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Ars Vivendi E-mail Magazine No.38 (December 15, 2010)


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We, Global COE Program Ars Vivendi, would like to let you know the
following five news.

1) We exchanged memorandums with Association for Research on
Disability Studies in South Korea last month. We will keep
collaborating with them from now on.
http://www.arsvi.com/a/20101123-e.htm

2) As we introduced in our e-mail magazine No.34, Otani's abstract
of "'Good Manner of Dying' as a Normative Concept: 'Autocide,'
'Granny Dumping' and Discussions on Euthanasia/Death with Dignity
in Japan" is now ready online.
http://onlinelibrary.wiley.com/doi/10.1111/j.1475-6781.2010.01136.x/abstract

In order to read its full text, either you or the institution you
belong to needs to subscribe to the journal.

3) We have made an English-version page of Collection of Keywords
of Science for Human Services
.
http://www.arsvi.com/b2000/0904ma-e.htm

4) Paul Dumouchel and Reiko Gotoh will host the international
conference next January. Its detailed schedule is now ready.
http://www.ritsumei.ac.jp/acd/gr/gsce/2010/20110108.htm

5) Our program members have conducted various kinds of global
research activities. The following is the brief report written
by Professor Yoko Matsubara.

International Workshop: The Mechanization of Empathy in Health Care

Yoko Matsubara

The workshop was held on 17-18 September 2010 at the University of
Bergamo in Italy. It was jointly organized by Paul Dumouchel and
Yoko Matsubara from the Center of Ars Vivendi of Ritsumeikan
University with Luisa Damiano and Stefano Tomelleri from the
University of Bergamo. We had the first workshop under the same
theme in 2009 at Ritsumeikan University and focused on
transformations produced by information technology and social
robots in the relations between medical workers and patients in
healthcare. In the second workshop in this past September we drew
attention to more specific situations where people with
disabilities or illness encounter medical technology, ICT and
social robots.

On the first day, two graduate students from the Center for Ars
Vivendi made presentations. One of them was a student with visual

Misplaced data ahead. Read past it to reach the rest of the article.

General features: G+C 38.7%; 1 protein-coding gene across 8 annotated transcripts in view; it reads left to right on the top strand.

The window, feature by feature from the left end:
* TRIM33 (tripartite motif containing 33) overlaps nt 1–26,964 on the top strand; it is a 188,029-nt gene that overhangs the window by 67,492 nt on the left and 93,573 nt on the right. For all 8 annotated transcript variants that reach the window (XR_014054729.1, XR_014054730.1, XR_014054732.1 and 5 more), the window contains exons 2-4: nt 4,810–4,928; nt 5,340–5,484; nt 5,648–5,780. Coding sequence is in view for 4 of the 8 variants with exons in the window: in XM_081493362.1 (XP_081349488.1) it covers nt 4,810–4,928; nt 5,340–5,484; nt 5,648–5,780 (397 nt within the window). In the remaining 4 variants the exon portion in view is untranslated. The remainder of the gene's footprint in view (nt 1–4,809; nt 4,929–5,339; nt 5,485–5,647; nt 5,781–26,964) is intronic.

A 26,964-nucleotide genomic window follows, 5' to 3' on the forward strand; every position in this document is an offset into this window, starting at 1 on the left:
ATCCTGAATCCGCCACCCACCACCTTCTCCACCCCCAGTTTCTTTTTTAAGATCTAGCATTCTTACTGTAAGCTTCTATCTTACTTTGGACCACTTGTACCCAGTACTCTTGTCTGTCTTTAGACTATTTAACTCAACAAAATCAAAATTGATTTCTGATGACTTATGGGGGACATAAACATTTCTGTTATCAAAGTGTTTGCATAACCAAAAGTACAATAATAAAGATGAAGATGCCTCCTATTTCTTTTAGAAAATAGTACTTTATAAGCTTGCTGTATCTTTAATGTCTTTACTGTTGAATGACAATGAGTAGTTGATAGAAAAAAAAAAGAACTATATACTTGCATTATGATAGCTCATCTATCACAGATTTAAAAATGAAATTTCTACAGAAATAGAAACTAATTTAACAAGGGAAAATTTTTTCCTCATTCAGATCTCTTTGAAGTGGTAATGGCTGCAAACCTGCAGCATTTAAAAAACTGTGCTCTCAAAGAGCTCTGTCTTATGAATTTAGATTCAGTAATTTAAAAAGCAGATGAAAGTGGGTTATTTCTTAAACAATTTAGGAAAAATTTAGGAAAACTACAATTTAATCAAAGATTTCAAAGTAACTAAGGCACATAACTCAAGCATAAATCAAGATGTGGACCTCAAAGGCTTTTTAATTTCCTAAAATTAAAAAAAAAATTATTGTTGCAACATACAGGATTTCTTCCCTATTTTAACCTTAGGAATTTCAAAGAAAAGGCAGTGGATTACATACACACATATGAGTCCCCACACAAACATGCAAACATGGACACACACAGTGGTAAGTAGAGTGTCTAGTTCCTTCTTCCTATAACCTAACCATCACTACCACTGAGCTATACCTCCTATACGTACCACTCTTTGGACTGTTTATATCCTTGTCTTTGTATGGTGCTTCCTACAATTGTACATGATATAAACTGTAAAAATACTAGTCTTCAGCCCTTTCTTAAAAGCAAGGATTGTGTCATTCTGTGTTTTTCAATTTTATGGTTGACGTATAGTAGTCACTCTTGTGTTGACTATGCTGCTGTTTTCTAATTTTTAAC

impairment and he made presentations and exchanged opinions
concerning patients' insights on relations between technology and
human experiences. On the second day, researchers who develop
robots as therapeutic device for children and elderly people
reported their therapeutic practice showing videos. Their works
made me reconsider the boundary between humans and machines as well
as the meaning of communication between people.

Researchers from the Giannino Bassetti Foundation who study
roboethics also joined the workshop for two days. Close and in-
depth discussions in the workshop encouraged me to have another
meeting on this theme in the near future.
http://www.arsvi.com/a/20100917-e.htm


*Please click below for more detailed information about our program.
http://www.arsvi.com/a/index.htm
http://www.ritsumei.ac.jp/acd/re/k-rsc/ars_vivendi/english.html

We are eager to promote collaborative research projects with
disabled patients' advocacy groups, non-profit organizations, as
well as domestic and international researchers.

[Ars Vivendi E-mail Magazine]
For comments, subscription and cancellation of this e-mail magazine,
please e-mail TAE01303@nifty.ne.jp
For past issues of our e-mail magazine, please take a look at
http://www.arsvi.com/a/eme.htm

General Editor : Shin'ya Tateiwa
Chief Editor : Minoru Kataoka
Publication : Research Center for Ars Vivendi, Ritsumeikan University
56-1 Kitamachi, Tojiin, Kita-ku, Kyoto, Japan 603-8577
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